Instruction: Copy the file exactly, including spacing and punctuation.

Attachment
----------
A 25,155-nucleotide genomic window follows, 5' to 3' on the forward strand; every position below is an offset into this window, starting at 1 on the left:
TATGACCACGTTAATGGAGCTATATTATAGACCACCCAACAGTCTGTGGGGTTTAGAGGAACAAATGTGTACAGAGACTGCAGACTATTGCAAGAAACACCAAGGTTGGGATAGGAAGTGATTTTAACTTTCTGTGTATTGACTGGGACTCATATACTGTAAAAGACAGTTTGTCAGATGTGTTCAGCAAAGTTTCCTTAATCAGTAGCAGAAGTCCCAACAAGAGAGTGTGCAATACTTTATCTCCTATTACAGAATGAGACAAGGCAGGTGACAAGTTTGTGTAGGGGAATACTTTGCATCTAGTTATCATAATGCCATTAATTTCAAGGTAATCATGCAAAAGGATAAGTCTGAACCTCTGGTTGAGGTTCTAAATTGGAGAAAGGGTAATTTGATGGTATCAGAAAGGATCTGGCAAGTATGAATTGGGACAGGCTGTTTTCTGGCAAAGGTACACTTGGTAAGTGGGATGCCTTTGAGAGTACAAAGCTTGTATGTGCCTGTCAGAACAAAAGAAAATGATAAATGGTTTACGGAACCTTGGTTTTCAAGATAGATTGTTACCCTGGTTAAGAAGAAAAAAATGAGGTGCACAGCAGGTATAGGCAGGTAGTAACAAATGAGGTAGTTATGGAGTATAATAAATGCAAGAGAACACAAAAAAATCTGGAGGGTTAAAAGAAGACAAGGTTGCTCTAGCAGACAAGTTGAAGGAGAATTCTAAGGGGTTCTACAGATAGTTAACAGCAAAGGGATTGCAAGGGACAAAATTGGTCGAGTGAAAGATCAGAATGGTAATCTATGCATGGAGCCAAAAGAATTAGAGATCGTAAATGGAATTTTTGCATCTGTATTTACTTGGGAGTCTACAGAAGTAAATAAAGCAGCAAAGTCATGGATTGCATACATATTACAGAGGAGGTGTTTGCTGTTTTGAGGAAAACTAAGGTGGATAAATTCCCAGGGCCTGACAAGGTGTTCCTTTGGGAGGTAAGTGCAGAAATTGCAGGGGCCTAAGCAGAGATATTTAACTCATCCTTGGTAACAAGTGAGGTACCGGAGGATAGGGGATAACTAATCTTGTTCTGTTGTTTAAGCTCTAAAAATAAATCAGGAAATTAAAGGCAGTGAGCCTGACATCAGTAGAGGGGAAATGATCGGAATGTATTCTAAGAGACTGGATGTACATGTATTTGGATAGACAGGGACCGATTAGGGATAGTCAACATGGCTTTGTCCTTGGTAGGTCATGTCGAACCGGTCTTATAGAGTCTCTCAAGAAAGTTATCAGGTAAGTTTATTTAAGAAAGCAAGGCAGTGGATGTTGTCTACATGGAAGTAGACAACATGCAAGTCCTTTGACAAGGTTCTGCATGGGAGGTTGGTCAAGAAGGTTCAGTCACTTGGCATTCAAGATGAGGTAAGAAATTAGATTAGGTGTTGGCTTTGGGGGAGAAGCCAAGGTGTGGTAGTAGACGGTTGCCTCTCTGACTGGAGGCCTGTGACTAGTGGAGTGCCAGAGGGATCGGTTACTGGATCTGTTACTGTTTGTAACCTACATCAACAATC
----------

A 25,155-nucleotide genomic window follows, 5' to 3' on the forward strand; every position below is an offset into this window, starting at 1 on the left:
TATGACCACGTTAATGGAGCTATATTATAGACCACCCAACAGTCTGTGGGGTTTAGAGGAACAAATGTGTACAGAGACTGCAGACTATTGCAAGAAACACCAAGGTTGGGATAGGAAGTGATTTTAACTTTCTGTGTATTGACTGGGACTCATATACTGTAAAAGACAGTTTGTCAGATGTGTTCAGCAAAGTTTCCTTAATCAGTAGCAGAAGTCCCAACAAGAGAGTGTGCAATACTTTATCTCCTATTACAGAATGAGACAAGGCAGGTGACAAGTTTGTGTAGGGGAATACTTTGCATCTAGTTATCATAATGCCATTAATTTCAAGGTAATCATGCAAAAGGATAAGTCTGAACCTCTGGTTGAGGTTCTAAATTGGAGAAAGGGTAATTTGATGGTATCAGAAAGGATCTGGCAAGTATGAATTGGGACAGGCTGTTTTCTGGCAAAGGTACACTTGGTAAGTGGGATGCCTTTGAGAGTACAAAGCTTGTATGTGCCTGTCAGAACAAAAGAAAATGATAAATGGTTTACGGAACCTTGGTTTTCAAGATAGATTGTTACCCTGGTTAAGAAGAAAAAAATGAGGTGCACAGCAGGTATAGGCAGGTAGTAACAAATGAGGTAGTTATGGAGTATAATAAATGCAAGAGAACACAAAAAAATCTGGAGGGTTAAAAGAAGACAAGGTTGCTCTAGCAGACAAGTTGAAGGAGAATTCTAAGGGGTTCTACAGATAGTTAACAGCAAAGGGATTGCAAGGGACAAAATTGGTCGAGTGAAAGATCAGAATGGTAATCTATGCATGGAGCCAAAAGAATTAGAGATCGTAAATGGAATTTTTGCATCTGTATTTACTTGGGAGTCTACAGAAGTAAATAAAGCAGCAAAGTCATGGATTGCATACATATTACAGAGGAGGTGTTTGCTGTTTTGAGGAAAACTAAGGTGGATAAATTCCCAGGGCCTGACAAGGTGTTCCTTTGGGAGGTAAGTGCAGAAATTGCAGGGGCCTAAGCAGAGATATTTAACTCATCCTTGGTAACAAGTGAGGTACCGGAGGATAGGGGATAACTAATCTTGTTCTGTTGTTTAAGCTCTAAAAATAAATCAGGAAATTAAAGGCAGTGAGCCTGACATCAGTAGAGGGGAAATGATCGGAATGTATTCTAAGAGACTGGATGTACATGTATTTGGATAGACAGGGACCGATTAGGGATAGTCAACATGGCTTTGTCCTTGGTAGGTCATGTCGAACCGGTCTTATAGAGTCTCTCAAGAAAGTTATCAGGTAAGTTTATTTAAGAAAGCAAGGCAGTGGATGTTGTCTACATGGAAGTAGACAACATGCAAGTCCTTTGACAAGGTTCTGCATGGGAGGTTGGTCAAGAAGGTTCAGTCACTTGGCATTCAAGATGAGGTAAGAAATTAGATTAGGTGTTGGCTTTGGGGGAGAAGCCAAGGTGTGGTAGTAGACGGTTGCCTCTCTGACTGGAGGCCTGTGACTAGTGGAGTGCCAGAGGGATCGGTTACTGGATCTGTTACTGTTTGTAACCTACATCAACAATC